The World Health Organisation has identified air pollution as the biggest environmental threat we face today. Every day, air pollution results in 36,000 deaths per year in the UK alone. These deaths would be preventable if we did more to care for the air we breathe. Clean Air Day, which is tomorrow, was conceived to raise awareness of this issue.
The theme of this year’s campaign is “air pollution dirties every organ in your body”. This was chosen to highlight how poor air quality affects organs beyond your lungs. When we breathe polluted air, it inflames the lining of the lungs. This allows harmful particles to enter the bloodstream and affect every organ.
Poor air quality can shorten lives and make us more susceptible to heart disease, lung disease, dementia and strokes. However, when most people think of air pollution, they think of outdoor air pollution, like smog and car emissions. In fact, some of the most harmful air is inside our homes and workplaces.
Where does indoor air pollution come from?
A study in the United States estimated that the average person spends about 90% of their time indoors. This is compared to an average of 40 hours a week of exposure to industrial pollutants. Therefore, the air we breathe indoors makes up the vast majority of our intake.
The main problem is, that in cold climates like the UK, doors and windows are often tightly closed. This allows pollutants to build up. These particles can cause respiratory disease and even certain types of cancer. But where are these particles coming from?
Many of them are biological pollutants like mildew, mould and pollen. Some of these particles can trigger allergies or cause serious illness. Black mould, for example, can cause headaches and fatigue. Equally, poor air quality allows viruses and bacteria to spread more easily. As we know all too well, the spread of COVID-19 has been linked to enclosed spaces.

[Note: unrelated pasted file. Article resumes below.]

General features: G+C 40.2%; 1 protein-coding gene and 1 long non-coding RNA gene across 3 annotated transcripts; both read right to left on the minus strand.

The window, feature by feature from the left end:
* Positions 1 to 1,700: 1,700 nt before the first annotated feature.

However, poor indoor air quality can come from some sources that you may not expect. Varnishes and paints can emit dangerous volatile organic compounds (VOCs) long after they’re dry. Seemingly innocuous products like air fresheners and deodorisers also use volatile and semi-volatile ingredients that are largely unregulated. Copiers, laser printers and glues also give off VOCs that can penetrate lung tissue.
How can you reduce indoor air pollution?
One simple measure you can take to reduce indoor air pollution is to open a window. Often, even in the busiest areas, allowing some outdoor air to circulate will improve air quality not make it worse. However, in the dead of winter, this isn’t an attractive option. Air quality is important, but so is comfort.
A fail-safe strategy to improve indoor air quality is to install an air purifier. Air purifiers use filtration to remove harmful particles like mould, mildew, dust, and VOCs from the air. The most advanced models will also include a UVC light filter to virtually eliminate all pathogens. We recommend this system by Rejuvenair, which combines HEPA-13 filters with UVC to eliminate 99.9% of all pathogens.
Clean air is vital to the health of every organ in the body. This Clean Air Day, make a resolution to improve the quality of the air you breathe 90% of the time.